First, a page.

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From: Steve M. Robbins (steven.robbins_at_[hidden])
Date: 2002-02-21 14:16:13


On Thu, Feb 21, 2002 at 07:18:19AM -0500, John Maddock wrote:
> >The main problem with portability is not the lack of a common build
> >tool, but the lack of a maintainable configuration system. Anyone who
> >thinks that loads of #ifdefs in header files is scalable hasn't been
> >paying attention. This sort of static configuration means that boost
> >is always out of date and you will be playing catch-up forever. This
> >is one reason autoconf won over imake.
> Point taken, but:
> * Many like things to just plain work out of the box, without a configure
> step.

Sure, that would be great.

On the other hand, boost manifestly does NOT work out of the box on
anything but a handful of platforms on which it has been tested --- try
building on an m68k machine running linux. Wouldn't it be better to
work *with* a config step on *more* platforms?

> * there are some platforms where autoconf style configure scripts just
> don't work - Borland C++ on Win32 for example (no not even with a cygwin
> shell).

The solution we chose for CppUnit ( is to ship a static
configuration file for those platforms who can't (or installers who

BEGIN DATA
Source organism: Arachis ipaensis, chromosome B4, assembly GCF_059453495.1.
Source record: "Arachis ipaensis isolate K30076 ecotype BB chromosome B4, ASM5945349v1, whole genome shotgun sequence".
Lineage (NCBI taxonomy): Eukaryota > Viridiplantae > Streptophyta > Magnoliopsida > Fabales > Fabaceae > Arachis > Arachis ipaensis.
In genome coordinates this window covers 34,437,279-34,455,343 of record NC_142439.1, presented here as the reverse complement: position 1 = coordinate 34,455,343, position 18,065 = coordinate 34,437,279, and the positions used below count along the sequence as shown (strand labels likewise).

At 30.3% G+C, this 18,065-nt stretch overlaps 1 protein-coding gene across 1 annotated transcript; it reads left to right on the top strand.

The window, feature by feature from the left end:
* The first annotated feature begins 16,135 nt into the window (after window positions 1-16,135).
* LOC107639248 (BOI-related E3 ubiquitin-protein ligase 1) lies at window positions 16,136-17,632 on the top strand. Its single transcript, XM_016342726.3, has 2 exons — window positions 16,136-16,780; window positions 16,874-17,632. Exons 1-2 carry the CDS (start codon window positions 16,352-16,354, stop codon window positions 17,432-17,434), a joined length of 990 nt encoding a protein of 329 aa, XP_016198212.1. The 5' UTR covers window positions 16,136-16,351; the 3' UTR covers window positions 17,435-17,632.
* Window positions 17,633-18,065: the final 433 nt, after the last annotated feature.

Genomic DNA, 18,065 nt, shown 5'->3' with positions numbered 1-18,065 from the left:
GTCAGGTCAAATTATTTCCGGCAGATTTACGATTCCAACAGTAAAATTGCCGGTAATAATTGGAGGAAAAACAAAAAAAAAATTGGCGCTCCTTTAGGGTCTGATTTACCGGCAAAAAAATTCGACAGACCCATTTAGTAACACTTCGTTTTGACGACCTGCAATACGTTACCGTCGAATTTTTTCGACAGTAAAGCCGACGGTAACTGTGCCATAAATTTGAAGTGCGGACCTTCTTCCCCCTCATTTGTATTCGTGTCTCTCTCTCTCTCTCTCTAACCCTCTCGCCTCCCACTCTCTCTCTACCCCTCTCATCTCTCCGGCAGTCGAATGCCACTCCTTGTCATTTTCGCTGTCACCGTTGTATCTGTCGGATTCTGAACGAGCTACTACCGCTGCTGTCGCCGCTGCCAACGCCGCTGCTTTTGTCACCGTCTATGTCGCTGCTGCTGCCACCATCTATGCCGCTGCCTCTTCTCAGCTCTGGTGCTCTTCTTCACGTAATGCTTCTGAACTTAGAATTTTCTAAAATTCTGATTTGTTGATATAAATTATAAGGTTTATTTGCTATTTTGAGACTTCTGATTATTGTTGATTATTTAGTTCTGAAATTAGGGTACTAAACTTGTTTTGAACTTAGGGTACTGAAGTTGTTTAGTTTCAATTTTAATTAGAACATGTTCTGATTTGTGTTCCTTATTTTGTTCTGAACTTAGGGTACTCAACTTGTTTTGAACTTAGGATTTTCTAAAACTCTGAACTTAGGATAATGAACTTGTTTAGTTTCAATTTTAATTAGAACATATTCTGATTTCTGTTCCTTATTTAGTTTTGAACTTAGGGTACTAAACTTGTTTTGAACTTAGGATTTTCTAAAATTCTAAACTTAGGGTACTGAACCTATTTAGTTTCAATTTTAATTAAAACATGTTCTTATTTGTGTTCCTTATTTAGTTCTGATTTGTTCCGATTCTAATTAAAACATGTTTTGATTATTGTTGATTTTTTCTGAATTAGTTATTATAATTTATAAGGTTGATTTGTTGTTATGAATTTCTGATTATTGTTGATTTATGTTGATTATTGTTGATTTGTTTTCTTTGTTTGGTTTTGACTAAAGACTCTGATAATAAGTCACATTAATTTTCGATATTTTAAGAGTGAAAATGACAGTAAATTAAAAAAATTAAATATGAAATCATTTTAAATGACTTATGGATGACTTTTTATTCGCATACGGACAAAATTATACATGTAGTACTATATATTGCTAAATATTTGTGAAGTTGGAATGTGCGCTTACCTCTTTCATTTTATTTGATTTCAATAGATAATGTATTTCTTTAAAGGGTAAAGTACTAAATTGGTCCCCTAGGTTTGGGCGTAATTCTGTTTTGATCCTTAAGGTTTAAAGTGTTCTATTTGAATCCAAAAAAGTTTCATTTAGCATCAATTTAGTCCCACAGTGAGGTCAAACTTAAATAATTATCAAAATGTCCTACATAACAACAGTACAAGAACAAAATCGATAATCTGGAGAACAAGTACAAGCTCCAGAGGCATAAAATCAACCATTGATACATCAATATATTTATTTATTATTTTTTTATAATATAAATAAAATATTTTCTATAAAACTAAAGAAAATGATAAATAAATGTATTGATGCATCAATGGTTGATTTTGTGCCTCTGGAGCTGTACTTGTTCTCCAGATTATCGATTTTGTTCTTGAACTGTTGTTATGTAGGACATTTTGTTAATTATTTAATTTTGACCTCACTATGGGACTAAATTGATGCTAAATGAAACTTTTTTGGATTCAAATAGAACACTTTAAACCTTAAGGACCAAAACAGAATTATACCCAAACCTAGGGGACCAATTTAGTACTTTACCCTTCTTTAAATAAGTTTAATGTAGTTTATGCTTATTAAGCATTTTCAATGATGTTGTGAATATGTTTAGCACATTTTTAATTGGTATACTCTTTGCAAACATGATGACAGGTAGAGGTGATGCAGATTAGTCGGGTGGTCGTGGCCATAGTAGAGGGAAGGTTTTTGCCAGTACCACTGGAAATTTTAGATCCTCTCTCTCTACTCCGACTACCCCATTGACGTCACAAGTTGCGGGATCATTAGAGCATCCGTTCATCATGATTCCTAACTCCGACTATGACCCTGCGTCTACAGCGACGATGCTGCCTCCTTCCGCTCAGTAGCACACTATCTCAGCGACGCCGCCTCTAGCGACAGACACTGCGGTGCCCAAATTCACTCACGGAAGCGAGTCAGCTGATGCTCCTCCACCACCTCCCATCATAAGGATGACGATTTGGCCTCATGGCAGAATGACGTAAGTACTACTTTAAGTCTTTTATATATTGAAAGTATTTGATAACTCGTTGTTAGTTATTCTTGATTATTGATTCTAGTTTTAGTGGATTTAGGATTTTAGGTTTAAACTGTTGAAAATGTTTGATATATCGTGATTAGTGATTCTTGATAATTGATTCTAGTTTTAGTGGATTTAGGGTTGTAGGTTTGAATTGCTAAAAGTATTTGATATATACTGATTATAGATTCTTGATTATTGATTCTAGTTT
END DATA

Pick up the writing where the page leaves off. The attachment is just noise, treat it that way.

won't) run a configuration script. Those who are not so handicapped can
run configure.

That is *almost* what boost is doing now with the autogeneratable
user.hpp file. The crucial difference is that all the headers need to
be purged of things like "#if __i386" or "#if BORLAND_VERSION < 3",
and instead use things like "#if HAVE_FUNCTION_FOO" and
"#if HAVE_DEFECT_BAR" *only*.

Test features, not platforms.

> * the auto* tools do not address multiple build configurations (most win32
> compilers ship with multiple (incompatible) runtime libs for example - we
> need one build of each boost lib for each runtime variant).

That's a trivial shell script away, on the platforms that allow you
to script such things. But this is straying away from the configure
tool back to the build tool. The issues are orthogonal.

> * things like lib tool is not (yet) set up for C++ libraries - yes I know
> it works with gcc, but not as far as I know with unix compilers that use
> link-time instantiation or template repositories. Last time I looked the
> docs cautioned against use with C++ libs.

Again, this is a build-tool issue. However, I did ask about this on
the libtool list, and the answer is that the docs are likely out of
date with reality. The main issue is with instantiating static
objects. If you don't do that, you should be fine. If you do have
static objects, you are fine on lots of platforms (e.g. when using
GCC), but some may give you trouble on others. At any rate, it's a
whole lot better than the current procedure for building shared libs.

> * There is an optional autoconf based configure script for boost if you
> want it. It's currently under used IMO, but it does work pretty well.

Yes. I'm going to try it again. How well maintained is it vis-a-vis
the rest of the headers?


by Rocket to the Moon,
by Airplane to the Rocket,
by Taxi to the Airport,
by Frontdoor to the Taxi,
by throwing back the blanket and laying down the legs ...
- They Might Be Giants

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